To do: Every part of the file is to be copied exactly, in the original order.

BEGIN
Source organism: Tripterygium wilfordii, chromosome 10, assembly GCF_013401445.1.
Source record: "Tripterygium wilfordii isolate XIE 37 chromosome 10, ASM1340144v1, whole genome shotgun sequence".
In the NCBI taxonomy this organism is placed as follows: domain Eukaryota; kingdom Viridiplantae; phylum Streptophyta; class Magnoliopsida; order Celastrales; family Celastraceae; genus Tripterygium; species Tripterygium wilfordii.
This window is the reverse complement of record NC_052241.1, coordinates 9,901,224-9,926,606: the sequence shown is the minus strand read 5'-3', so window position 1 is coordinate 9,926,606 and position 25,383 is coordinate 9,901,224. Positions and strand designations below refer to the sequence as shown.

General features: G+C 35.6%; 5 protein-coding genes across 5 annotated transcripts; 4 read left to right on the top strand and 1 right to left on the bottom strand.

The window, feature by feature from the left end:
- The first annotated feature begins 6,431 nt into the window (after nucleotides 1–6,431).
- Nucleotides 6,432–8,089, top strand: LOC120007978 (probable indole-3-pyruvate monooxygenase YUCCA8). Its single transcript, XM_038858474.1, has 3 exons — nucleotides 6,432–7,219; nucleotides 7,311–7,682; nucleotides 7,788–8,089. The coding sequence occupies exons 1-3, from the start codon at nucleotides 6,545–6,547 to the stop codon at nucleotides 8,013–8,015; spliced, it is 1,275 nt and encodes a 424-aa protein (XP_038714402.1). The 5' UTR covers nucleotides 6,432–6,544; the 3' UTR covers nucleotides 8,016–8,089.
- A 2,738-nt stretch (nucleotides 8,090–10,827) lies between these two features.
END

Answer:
Source organism: Tripterygium wilfordii, chromosome 10, assembly GCF_013401445.1.
Source record: "Tripterygium wilfordii isolate XIE 37 chromosome 10, ASM1340144v1, whole genome shotgun sequence".
In the NCBI taxonomy this organism is placed as follows: domain Eukaryota; kingdom Viridiplantae; phylum Streptophyta; class Magnoliopsida; order Celastrales; family Celastraceae; genus Tripterygium; species Tripterygium wilfordii.
This window is the reverse complement of record NC_052241.1, coordinates 9,901,224-9,926,606: the sequence shown is the minus strand read 5'-3', so window position 1 is coordinate 9,926,606 and position 25,383 is coordinate 9,901,224. Positions and strand designations below refer to the sequence as shown.

General features: G+C 35.6%; 5 protein-coding genes across 5 annotated transcripts; 4 read left to right on the top strand and 1 right to left on the bottom strand.

The window, feature by feature from the left end:
- The first annotated feature begins 6,431 nt into the window (after nucleotides 1–6,431).
- Nucleotides 6,432–8,089, top strand: LOC120007978 (probable indole-3-pyruvate monooxygenase YUCCA8). Its single transcript, XM_038858474.1, has 3 exons — nucleotides 6,432–7,219; nucleotides 7,311–7,682; nucleotides 7,788–8,089. The coding sequence occupies exons 1-3, from the start codon at nucleotides 6,545–6,547 to the stop codon at nucleotides 8,013–8,015; spliced, it is 1,275 nt and encodes a 424-aa protein (XP_038714402.1). The 5' UTR covers nucleotides 6,432–6,544; the 3' UTR covers nucleotides 8,016–8,089.
- A 2,738-nt stretch (nucleotides 8,090–10,827) lies between these two features.